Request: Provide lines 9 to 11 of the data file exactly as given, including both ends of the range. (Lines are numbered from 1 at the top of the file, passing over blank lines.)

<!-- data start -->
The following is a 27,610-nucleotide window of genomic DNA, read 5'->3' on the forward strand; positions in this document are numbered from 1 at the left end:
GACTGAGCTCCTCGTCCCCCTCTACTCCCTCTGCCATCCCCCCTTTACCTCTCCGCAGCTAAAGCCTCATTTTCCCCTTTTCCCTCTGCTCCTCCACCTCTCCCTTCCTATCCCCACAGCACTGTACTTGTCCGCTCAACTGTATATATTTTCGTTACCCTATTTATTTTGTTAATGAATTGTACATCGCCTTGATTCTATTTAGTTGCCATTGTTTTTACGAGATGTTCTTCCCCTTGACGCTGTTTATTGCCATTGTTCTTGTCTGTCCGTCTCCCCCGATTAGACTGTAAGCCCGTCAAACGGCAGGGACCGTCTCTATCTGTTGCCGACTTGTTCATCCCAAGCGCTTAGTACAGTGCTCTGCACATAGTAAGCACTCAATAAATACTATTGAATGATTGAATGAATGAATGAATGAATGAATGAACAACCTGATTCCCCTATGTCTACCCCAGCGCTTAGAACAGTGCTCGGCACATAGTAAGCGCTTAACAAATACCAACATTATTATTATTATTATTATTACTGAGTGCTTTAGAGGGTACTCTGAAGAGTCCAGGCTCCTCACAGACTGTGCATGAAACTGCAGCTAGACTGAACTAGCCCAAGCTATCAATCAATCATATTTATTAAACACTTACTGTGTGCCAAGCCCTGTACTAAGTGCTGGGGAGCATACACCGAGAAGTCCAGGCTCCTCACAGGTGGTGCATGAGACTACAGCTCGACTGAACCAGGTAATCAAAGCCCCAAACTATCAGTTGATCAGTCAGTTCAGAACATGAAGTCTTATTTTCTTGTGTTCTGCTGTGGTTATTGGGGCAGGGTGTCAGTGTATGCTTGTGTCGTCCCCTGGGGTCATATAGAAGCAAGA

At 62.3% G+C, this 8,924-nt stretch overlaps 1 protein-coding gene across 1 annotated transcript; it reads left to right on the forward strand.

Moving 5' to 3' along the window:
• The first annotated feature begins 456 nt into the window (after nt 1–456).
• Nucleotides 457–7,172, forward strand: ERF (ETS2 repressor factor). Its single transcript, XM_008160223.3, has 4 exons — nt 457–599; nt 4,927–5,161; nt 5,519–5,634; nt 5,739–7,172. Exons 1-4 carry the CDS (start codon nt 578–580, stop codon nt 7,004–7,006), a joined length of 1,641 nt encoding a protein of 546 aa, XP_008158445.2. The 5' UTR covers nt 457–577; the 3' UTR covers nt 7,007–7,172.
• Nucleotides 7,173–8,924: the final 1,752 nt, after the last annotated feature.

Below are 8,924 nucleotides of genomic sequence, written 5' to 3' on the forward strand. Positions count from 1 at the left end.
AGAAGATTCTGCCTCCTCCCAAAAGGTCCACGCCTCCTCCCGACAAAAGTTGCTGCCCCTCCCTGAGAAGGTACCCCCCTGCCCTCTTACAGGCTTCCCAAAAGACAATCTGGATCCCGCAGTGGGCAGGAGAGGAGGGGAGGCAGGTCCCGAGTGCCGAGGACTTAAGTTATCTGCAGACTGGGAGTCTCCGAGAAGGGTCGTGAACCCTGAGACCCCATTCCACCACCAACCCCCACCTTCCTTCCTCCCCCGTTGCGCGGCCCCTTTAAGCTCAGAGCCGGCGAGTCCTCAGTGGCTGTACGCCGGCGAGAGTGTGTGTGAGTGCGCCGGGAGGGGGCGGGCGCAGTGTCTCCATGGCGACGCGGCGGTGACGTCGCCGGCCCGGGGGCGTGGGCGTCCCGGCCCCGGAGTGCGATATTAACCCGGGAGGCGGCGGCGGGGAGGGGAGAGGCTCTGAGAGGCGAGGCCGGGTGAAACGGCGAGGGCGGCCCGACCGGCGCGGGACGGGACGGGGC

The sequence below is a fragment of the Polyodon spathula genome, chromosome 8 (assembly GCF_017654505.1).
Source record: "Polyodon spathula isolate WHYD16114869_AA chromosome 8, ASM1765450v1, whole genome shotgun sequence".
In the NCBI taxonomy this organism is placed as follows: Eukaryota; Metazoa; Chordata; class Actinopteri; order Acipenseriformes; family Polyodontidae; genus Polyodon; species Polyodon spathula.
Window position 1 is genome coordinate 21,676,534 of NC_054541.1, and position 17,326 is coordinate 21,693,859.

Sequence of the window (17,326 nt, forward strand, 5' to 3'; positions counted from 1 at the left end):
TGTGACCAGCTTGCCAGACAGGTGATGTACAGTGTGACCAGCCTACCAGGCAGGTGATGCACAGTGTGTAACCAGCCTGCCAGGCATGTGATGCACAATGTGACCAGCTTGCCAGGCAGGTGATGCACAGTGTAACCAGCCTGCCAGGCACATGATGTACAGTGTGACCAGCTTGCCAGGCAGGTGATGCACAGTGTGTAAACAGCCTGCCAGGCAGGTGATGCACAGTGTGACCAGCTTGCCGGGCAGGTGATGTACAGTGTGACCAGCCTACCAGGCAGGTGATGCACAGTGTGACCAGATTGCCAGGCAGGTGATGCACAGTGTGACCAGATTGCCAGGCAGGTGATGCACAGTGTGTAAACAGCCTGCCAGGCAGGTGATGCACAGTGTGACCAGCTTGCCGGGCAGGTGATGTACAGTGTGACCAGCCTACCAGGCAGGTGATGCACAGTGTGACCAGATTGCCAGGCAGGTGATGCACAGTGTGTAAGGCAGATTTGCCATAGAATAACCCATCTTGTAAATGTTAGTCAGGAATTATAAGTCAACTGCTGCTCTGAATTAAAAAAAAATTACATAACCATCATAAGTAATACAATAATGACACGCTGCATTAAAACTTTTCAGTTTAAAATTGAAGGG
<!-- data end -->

AGAAGATTCTGCCTCCTCCCAAAAGGTCCACGCCTCCTCCCGACAAAAGTTGCTGCCCCTCCCTGAGAAGGTACCCCCCTGCCCTCTTACAGGCTTCCCAAAAGACAATCTGGATCCCGCAGTGGGCAGGAGAGGAGGGGAGGCAGGTCCCGAGTGCCGAGGACTTAAGTTATCTGCAGACTGGGAGTCTCCGAGAAGGGTCGTGAACCCTGAGACCCCATTCCACCACCAACCCCCACCTTCCTTCCTCCCCCGTTGCGCGGCCCCTTTAAGCTCAGAGCCGGCGAGTCCTCAGTGGCTGTACGCCGGCGAGAGTGTGTGTGAGTGCGCCGGGAGGGGGCGGGCGCAGTGTCTCCATGGCGACGCGGCGGTGACGTCGCCGGCCCGGGGGCGTGGGCGTCCCGGCCCCGGAGTGCGATATTAACCCGGGAGGCGGCGGCGGGGAGGGGAGAGGCTCTGAGAGGCGAGGCCGGGTGAAACGGCGAGGGCGGCCCGACCGGCGCGGGACGGGACGGGGC

The sequence below is a fragment of the Polyodon spathula genome, chromosome 8 (assembly GCF_017654505.1).
Source record: "Polyodon spathula isolate WHYD16114869_AA chromosome 8, ASM1765450v1, whole genome shotgun sequence".